Demand for air travel doubles every 15-20 years, which results in more noise, emissions, fuel consumption and a higher requirement for pilots. The single pilot model is being developed with the help of automation technologies such as artificial intelligence (AI).
“While the human component will continue to be accountable for strategic decisions, AI will take care of the routine tasks, taking away workload from the pilot so that his/her attention is focused. There will be AI apps for aiding activities, such as image recognition of runways or signs at the airport and conversion of speech to text, as communication plays a significant part of the pilot’s workload,” Vittadini said.
Airbus will start testing the single-pilot model with freighter aircraft and expects this to become a reality over the next decade or so. Vittadini said issues regarding passenger safety will be enhanced with these new technologies.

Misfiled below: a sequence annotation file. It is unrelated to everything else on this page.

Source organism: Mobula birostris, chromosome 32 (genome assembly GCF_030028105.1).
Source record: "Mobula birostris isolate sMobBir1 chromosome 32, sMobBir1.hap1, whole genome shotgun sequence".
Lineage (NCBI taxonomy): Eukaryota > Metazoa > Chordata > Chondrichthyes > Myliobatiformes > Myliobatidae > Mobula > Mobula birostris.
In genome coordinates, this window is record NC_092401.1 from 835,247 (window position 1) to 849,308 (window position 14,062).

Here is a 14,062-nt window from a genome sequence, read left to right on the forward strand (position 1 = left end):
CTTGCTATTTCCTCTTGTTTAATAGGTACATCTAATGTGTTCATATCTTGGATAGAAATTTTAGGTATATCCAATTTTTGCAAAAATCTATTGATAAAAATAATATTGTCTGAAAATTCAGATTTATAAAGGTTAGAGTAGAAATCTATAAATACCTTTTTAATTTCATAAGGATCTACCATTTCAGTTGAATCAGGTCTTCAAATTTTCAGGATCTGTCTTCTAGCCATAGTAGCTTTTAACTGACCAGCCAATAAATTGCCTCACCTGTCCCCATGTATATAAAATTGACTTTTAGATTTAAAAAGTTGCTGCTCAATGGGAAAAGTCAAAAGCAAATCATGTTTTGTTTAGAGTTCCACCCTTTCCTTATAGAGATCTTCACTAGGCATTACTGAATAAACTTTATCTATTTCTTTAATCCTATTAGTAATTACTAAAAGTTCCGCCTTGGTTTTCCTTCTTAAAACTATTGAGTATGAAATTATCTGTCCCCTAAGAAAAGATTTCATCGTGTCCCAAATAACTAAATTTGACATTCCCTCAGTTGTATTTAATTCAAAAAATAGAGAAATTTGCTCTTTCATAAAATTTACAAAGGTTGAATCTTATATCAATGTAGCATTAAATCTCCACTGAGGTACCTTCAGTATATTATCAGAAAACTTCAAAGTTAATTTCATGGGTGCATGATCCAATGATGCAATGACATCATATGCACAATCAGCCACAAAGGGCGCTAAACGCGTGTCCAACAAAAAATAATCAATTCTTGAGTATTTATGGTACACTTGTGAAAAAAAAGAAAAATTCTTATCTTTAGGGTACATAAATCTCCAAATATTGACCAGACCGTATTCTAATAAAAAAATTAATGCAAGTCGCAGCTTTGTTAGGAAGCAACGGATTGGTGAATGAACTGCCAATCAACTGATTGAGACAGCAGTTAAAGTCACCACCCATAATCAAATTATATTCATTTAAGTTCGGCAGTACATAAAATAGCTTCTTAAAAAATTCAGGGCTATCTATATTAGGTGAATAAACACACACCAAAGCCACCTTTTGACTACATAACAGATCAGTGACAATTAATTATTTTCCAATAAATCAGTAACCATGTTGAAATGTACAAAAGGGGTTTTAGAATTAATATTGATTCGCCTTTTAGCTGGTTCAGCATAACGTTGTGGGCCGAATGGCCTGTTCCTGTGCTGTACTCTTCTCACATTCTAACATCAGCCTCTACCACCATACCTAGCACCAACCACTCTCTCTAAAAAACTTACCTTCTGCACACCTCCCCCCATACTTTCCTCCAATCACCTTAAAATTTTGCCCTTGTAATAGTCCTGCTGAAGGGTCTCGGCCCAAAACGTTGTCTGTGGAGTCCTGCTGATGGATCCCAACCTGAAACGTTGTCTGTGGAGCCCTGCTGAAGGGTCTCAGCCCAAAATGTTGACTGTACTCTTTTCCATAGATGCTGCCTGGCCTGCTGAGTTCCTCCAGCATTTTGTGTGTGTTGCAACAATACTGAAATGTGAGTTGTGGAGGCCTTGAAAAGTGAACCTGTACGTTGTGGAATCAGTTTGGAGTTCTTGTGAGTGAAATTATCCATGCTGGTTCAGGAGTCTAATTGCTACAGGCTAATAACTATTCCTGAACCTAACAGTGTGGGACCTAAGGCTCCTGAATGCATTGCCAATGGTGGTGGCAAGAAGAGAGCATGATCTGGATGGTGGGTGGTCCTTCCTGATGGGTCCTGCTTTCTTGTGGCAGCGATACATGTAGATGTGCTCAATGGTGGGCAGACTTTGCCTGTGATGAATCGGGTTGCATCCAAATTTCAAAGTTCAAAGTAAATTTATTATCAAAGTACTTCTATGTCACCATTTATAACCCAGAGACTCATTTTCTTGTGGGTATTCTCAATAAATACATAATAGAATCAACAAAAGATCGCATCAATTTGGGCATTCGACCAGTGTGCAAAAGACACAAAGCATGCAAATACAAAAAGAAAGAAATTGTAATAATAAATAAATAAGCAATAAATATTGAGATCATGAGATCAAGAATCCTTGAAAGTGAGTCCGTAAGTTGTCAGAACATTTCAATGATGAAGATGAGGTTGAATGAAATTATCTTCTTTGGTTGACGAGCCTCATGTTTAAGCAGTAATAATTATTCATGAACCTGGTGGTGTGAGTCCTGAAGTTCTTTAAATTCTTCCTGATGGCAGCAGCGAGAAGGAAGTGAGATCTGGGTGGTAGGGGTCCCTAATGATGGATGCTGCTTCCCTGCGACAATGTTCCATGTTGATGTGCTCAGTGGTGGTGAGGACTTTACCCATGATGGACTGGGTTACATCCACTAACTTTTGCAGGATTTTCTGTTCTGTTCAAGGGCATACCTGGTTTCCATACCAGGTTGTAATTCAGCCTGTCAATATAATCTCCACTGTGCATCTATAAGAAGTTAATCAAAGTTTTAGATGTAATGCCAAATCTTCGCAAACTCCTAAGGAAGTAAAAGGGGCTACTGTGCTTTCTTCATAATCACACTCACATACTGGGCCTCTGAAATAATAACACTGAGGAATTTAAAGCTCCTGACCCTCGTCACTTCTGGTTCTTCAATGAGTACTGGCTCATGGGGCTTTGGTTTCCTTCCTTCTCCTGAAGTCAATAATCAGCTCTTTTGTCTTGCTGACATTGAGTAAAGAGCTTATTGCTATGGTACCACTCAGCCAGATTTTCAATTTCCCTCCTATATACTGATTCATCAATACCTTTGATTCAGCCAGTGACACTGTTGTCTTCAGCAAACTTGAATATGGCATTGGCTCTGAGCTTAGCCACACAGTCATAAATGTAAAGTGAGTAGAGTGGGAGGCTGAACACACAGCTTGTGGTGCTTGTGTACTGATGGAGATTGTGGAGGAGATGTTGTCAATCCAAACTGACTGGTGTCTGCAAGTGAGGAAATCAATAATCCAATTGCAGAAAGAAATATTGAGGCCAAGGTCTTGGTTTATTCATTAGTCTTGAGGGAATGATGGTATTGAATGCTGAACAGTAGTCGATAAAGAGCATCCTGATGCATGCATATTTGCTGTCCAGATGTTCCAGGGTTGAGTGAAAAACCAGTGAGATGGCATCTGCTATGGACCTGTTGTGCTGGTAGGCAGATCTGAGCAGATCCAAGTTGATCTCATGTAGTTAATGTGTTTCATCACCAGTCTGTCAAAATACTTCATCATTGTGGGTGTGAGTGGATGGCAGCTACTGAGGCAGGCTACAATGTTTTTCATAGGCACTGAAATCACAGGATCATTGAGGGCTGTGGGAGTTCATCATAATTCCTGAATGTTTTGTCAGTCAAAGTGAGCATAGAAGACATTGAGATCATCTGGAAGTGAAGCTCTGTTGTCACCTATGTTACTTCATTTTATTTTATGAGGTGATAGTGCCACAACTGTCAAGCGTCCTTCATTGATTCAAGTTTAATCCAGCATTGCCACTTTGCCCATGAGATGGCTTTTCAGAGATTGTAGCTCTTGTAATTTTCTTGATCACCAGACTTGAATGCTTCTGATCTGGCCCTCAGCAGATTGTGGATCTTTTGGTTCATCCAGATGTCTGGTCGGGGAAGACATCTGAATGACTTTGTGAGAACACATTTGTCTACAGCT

Airbus’s move to do away with two pilots comes on a day when Boeing announced that it has scaled back the use of automation to make fuselage sections for its 777 jetliners amid reports of reliability issues, and returned to having human mechanics do some of the work.
Airbus, which spends about €2 billion annually in research and development (R&D), is also working on a complex hybrid-electric aircraft demonstrator, E-Fan X. In the test aircraft, one of the four jet engines will be replaced by a two megawatt electric motor, which is roughly equivalent to the power of 10 medium-sized cars. The electric propulsion unit is powered by a power-generation system and battery